HONG KONG Dec.8—Hand-in-hand, several stuntmen built a “man-made” bridge over two cliffs and leading actors would walk across it. Tony Leung Siu-Hung was one of the stuntmen. Thin and of medium height, teenage Leung often substituted for actresses to finish such dangerous scenes. Is being bold enough? NO. Leung didn’t have job opportunities until he learned Karate and Kong fu and accumulated martial arts experience for almost two years. He is still active now, 60 years old, surviving in the test of time and gaining a good reputation. However, self-expansion arose on his way to success but fortunately he restrained such negative emotion by virtue of belief of Buddhism. Hong Kong stuntman industry, he said, would be replaced by competitive late entrants in seven years. Action choreographers are responsible for innovation but they, along with the industry, are stuck now.
Learning is a habit
“He is not a genius but is definitely hard-working,” said Wong Ga-Leung, Leung’s old friend. Introduced by his elderly brother and uncle, Leung quit school at 15 years old and adventured with his brother in the stuntman industry. He was just not interested in schooling but still got good grades.
“Siu-Hung, be an action choreographer because you will be eliminated from the industry up to your forties for lacking enough energy,” he repeated what his brother told him and forged these words in heart. So, apart from learning from his brother, famous action choreographer Leung Siu-lung, he joined the martial arts school. At that time, he worked as an electrician apprentice and earned 60 Hong Kong dollars a month, HK$15 of which was paid as tuition to Kong fu.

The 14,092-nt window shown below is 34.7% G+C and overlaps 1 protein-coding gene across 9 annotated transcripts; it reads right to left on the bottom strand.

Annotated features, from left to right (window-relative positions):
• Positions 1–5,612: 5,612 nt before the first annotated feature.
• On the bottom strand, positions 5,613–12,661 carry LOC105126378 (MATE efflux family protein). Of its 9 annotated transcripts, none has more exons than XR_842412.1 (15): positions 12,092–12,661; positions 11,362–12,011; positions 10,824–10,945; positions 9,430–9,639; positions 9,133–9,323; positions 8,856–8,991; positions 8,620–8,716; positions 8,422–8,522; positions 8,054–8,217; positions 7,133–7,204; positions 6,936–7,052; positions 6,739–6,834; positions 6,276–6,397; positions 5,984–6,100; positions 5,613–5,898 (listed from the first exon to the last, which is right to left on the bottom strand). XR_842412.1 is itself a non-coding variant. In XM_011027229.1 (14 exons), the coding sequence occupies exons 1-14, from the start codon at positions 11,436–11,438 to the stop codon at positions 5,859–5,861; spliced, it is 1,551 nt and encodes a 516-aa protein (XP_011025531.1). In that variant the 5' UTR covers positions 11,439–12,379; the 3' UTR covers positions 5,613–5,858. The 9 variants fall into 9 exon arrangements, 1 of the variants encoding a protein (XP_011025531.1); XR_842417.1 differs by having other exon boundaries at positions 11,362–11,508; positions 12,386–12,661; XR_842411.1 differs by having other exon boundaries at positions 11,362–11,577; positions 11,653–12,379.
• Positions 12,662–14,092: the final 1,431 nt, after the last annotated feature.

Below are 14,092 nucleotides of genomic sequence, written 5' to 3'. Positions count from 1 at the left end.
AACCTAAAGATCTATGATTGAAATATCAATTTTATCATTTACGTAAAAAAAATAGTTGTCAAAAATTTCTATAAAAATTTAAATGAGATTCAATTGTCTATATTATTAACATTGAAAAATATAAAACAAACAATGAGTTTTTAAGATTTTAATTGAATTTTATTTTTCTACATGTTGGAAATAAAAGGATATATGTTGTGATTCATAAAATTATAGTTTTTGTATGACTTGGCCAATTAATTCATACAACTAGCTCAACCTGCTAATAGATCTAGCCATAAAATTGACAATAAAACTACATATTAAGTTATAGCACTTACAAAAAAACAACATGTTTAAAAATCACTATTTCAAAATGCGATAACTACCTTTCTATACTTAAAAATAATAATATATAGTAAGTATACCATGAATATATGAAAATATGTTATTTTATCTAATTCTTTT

Tony (right) was practising with Leung Siu-lung (left), 1976 Courtesy of Tony
When working odds jobs on the set, Leung was accustomed to observing how seniors dealt with filming, editing and camera techniques. Additionally, he read references and bought a tape recorder to watch movies, digging out camera movements and montages by himself.
A stuntman who could perform summersaults on the ground was more popular but Leung couldn’t. This 21-year-old stuntman enrolled to a summersault center while his peers showed little interest. An elder once advised Leung not to waste money because they were both paid HK$150 per month no matter he could do summersaults or not. “Years after, they vanish in the industry while I have become an associated action director,” he said.
A devout Buddhist believer
“Action choreographers often feel great work pressure and some people get angry easily,” said Yee Tin-Hung, a partner and friend of Leung, “Leung is a mild vegetarian, never smoking, drinking nor gambling and it is rare to find another one sharing the same personalities.” Yee once asked Leung what the secret was to embrace all things and keep an open mind and he concluded it in his belief in Buddhism.
As a believer in Buddhism, he learns and applies tenets into life. For him, every gain and loss come down to cause-and-effect transmigration, “People who bullied me have left the film industry” he said and laughed.